When it comes to making investments and providing capital for start-ups to flourish, these activities are usually performed by seasoned venture capitalists, not students. But the opposite is true for Protégé Ventures, which was initiated by the Singapore Management University’s Institute of Innovation & Entrepreneurship (SMU IIE) in collaboration with Kairos Asean, a community of entrepreneurs.

Since its inception in 2017, the student-led venture capital (VC) firm has made several early-stage investments. These include mental health tech company Intellect, recruitment tech company TalentTribe; education tech company Joni.AI; food waste management company Lumitics; social network company Rooit; and artificial intelligence platform provider Nurture.AI.

While the aim is, of course, to make money from these investments, Protégé Ventures has been a breeding ground for new recruits to be fed into the growing VC and start-up ecosystem. According to Jerald Low, managing partner of Protégé Ventures, 70% of its members who have graduated have joined VC firms such as Qualgro and Indonesia-based MDI Ventures. Among the 70%, some have also joined start-ups, such as Grab, Shopee and ShopBack, he adds.

“So, I think that the core knowledge that we teach is actually very transferable. It helps them whether they are in the VC space or start-up space. This knowledge is able to help them to grow further as an individual because of the critical thinking skills as well as the investment thought processes that we do very vigorously at Protégé Ventures,” he tells The Edge Singapore in an interview.

In fact, Low, who is a final year banking and finance student at the Nanyang Technological University (NTU), has just completed his internship at Wavemaker Partners, a VC firm headquartered in Singapore and Los Angeles. Wavemaker is one of the funding partners of Protégé Ventures. It would not be a surprise if Low secures a job at Wavemaker after he graduates.

He notes that other members of Protégé Ventures, too, have interned at other VC firms, such as Antler and C31 Ventures, the VC arm of property developer CapitaLand. What about Protégé Ventures’ other partners? Do they also offer jobs and internships to members of Protégé Ventures? After all, the student-led VC firm’s other funding partner is Jeffrey Chi. He is managing director of Vickers Ventures Partnerships and vice-chairman (Asia investments) at Vickers Capital Group.

Protégé Ventures also has several advisors, who lead their respective VC firms. They include Victor Ng and John Kim, who are managing partners at TSR Partners and Amasia Fund, respectively. There is also Robert Chew and Paul Bradley, who are managing partner, and chairman and CEO, respectively, of iGlobe Partners and Caprica International.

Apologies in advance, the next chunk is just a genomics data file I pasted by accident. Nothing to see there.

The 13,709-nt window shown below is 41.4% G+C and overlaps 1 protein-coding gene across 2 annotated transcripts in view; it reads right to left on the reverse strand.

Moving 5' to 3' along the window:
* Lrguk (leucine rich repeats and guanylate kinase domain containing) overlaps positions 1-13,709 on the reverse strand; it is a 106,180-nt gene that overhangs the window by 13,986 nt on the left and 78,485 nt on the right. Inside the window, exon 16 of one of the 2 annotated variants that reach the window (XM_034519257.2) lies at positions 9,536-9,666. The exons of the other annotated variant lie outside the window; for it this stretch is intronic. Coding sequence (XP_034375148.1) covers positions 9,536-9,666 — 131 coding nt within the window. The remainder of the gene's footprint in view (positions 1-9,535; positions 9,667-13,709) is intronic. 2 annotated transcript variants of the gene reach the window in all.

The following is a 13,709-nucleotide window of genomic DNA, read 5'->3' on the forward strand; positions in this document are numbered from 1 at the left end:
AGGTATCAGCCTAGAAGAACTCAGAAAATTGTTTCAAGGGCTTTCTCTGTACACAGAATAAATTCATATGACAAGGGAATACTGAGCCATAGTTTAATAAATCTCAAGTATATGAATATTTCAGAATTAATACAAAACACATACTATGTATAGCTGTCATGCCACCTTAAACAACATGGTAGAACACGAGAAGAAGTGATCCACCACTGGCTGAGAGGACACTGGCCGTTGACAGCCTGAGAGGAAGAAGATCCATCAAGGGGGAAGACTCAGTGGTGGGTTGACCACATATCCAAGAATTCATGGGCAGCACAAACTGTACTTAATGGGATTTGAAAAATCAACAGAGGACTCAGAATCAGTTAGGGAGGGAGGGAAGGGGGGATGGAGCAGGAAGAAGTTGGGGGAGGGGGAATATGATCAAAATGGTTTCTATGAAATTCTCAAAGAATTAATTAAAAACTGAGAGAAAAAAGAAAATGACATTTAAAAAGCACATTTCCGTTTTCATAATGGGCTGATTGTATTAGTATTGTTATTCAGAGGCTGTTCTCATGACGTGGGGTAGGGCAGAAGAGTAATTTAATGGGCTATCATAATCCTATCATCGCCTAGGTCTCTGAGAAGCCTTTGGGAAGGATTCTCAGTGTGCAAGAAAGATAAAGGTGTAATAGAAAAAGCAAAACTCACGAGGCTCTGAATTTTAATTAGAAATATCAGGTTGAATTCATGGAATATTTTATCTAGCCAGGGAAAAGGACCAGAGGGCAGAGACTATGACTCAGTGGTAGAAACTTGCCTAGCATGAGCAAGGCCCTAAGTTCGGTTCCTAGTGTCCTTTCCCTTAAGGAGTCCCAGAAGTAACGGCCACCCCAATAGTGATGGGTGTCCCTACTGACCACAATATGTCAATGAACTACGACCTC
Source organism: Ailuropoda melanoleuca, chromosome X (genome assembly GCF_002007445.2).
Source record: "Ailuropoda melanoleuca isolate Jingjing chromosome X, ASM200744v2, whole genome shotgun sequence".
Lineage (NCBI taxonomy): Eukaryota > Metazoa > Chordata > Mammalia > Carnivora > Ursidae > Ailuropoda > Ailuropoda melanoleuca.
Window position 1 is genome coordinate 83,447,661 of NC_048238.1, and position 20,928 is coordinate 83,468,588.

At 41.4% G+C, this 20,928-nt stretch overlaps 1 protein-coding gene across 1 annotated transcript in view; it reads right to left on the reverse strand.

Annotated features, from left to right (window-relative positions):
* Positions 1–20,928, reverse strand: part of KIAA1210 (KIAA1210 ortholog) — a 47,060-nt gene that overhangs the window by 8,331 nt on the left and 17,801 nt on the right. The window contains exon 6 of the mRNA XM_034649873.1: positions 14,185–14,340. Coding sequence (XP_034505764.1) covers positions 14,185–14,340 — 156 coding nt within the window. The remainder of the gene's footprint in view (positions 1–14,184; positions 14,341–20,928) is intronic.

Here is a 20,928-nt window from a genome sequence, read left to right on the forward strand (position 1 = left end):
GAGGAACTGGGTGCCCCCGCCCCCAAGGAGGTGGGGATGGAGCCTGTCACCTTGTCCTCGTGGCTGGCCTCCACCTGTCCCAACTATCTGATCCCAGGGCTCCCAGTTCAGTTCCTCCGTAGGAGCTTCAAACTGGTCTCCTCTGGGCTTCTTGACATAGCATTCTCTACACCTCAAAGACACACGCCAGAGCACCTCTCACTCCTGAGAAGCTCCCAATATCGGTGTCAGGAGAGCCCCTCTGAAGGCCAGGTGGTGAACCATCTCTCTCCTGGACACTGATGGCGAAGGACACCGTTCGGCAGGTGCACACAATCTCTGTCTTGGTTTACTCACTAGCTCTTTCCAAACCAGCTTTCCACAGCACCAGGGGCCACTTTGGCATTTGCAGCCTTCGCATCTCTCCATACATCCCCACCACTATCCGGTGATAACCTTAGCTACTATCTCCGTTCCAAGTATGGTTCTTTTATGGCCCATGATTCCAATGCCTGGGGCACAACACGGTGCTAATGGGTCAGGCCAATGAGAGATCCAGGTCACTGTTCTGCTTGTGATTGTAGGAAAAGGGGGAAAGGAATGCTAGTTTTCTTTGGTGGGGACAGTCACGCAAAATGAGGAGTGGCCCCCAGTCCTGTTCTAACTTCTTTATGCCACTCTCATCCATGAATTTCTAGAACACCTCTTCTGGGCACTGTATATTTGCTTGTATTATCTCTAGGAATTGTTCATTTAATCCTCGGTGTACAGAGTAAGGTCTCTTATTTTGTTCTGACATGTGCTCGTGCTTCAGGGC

Low says these partners and advisors are not obliged to offer roles at their respective VC firms. It is more of a loose arrangement — that is if they see potential in a member of Protégé Ventures, they may make an offer, he says. But he adds that Protégé Ventures is looking to formalise an agreement with some of them in the hopes of facilitating recruitment into some of these VC firms.

For students, by students

Protégé Ventures was founded by several individuals from Kairos Asean in partnership with SMU IIE. It was established because the founding partners realised that the local universities lacked systematic training programmes on venture capital, according to Low. This is despite the mushrooming of start-ups in Singapore over the last decade.

Therefore, they decided to start a student-led VC firm to fill that gap. “We want to complement conventional education through this hands-on and rigorous experience of being a venture capitalist,” he says.

Low says he stumbled upon Protégé Ventures by accident. Prior to NTU, he was oblivious to the world of venture capital. But after taking part in a business competition at university, he got in touch with one of the judges, who was one of the founding partners of Protégé Ventures. That sparked an interest in venture capital, leading him to join Protégé Ventures.

Low claims that Protégé Ventures is the first student-led VC firm in Singapore and Southeast Asia. It was modelled after other student-led VC firms that are more prevalent in the West. These include Dorm Room Fund in the US and Front Row Ventures in Canada, he notes.